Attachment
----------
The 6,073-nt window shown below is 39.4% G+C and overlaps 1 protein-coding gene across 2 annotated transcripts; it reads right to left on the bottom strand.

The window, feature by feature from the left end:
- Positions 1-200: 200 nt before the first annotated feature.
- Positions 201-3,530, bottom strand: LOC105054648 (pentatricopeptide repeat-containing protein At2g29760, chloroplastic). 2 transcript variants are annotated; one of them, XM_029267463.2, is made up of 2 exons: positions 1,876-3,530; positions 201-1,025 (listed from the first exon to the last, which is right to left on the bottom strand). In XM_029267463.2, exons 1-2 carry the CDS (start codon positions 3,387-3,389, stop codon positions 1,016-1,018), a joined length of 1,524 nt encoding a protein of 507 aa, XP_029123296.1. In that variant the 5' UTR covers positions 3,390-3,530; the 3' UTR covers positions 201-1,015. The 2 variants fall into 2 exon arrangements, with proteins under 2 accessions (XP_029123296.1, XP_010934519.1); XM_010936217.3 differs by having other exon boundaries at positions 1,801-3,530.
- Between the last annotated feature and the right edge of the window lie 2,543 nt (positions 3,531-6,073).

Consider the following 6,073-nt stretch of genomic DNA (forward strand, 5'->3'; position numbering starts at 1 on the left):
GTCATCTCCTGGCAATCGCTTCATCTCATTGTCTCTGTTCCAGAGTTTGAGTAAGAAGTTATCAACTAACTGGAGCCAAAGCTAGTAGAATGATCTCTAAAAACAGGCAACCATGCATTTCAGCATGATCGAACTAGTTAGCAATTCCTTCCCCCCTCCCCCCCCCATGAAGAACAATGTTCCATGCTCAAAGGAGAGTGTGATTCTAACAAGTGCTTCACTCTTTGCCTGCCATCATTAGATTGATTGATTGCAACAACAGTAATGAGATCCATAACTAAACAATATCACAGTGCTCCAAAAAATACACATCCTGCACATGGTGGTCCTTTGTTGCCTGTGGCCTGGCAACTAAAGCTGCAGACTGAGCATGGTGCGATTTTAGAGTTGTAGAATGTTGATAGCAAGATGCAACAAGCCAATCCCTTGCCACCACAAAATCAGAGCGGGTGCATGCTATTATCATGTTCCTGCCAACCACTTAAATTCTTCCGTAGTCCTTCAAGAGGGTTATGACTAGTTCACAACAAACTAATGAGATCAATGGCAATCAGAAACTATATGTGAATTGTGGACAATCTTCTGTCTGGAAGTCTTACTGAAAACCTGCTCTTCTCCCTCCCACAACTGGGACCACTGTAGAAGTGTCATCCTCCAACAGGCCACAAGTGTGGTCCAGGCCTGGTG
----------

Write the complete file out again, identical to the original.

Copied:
The 6,073-nt window shown below is 39.4% G+C and overlaps 1 protein-coding gene across 2 annotated transcripts; it reads right to left on the bottom strand.

The window, feature by feature from the left end:
- Positions 1-200: 200 nt before the first annotated feature.
- Positions 201-3,530, bottom strand: LOC105054648 (pentatricopeptide repeat-containing protein At2g29760, chloroplastic). 2 transcript variants are annotated; one of them, XM_029267463.2, is made up of 2 exons: positions 1,876-3,530; positions 201-1,025 (listed from the first exon to the last, which is right to left on the bottom strand). In XM_029267463.2, exons 1-2 carry the CDS (start codon positions 3,387-3,389, stop codon positions 1,016-1,018), a joined length of 1,524 nt encoding a protein of 507 aa, XP_029123296.1. In that variant the 5' UTR covers positions 3,390-3,530; the 3' UTR covers positions 201-1,015. The 2 variants fall into 2 exon arrangements, with proteins under 2 accessions (XP_029123296.1, XP_010934519.1); XM_010936217.3 differs by having other exon boundaries at positions 1,801-3,530.
- Between the last annotated feature and the right edge of the window lie 2,543 nt (positions 3,531-6,073).

Consider the following 6,073-nt stretch of genomic DNA (forward strand, 5'->3'; position numbering starts at 1 on the left):
GTCATCTCCTGGCAATCGCTTCATCTCATTGTCTCTGTTCCAGAGTTTGAGTAAGAAGTTATCAACTAACTGGAGCCAAAGCTAGTAGAATGATCTCTAAAAACAGGCAACCATGCATTTCAGCATGATCGAACTAGTTAGCAATTCCTTCCCCCCTCCCCCCCCCATGAAGAACAATGTTCCATGCTCAAAGGAGAGTGTGATTCTAACAAGTGCTTCACTCTTTGCCTGCCATCATTAGATTGATTGATTGCAACAACAGTAATGAGATCCATAACTAAACAATATCACAGTGCTCCAAAAAATACACATCCTGCACATGGTGGTCCTTTGTTGCCTGTGGCCTGGCAACTAAAGCTGCAGACTGAGCATGGTGCGATTTTAGAGTTGTAGAATGTTGATAGCAAGATGCAACAAGCCAATCCCTTGCCACCACAAAATCAGAGCGGGTGCATGCTATTATCATGTTCCTGCCAACCACTTAAATTCTTCCGTAGTCCTTCAAGAGGGTTATGACTAGTTCACAACAAACTAATGAGATCAATGGCAATCAGAAACTATATGTGAATTGTGGACAATCTTCTGTCTGGAAGTCTTACTGAAAACCTGCTCTTCTCCCTCCCACAACTGGGACCACTGTAGAAGTGTCATCCTCCAACAGGCCACAAGTGTGGTCCAGGCCTGGTG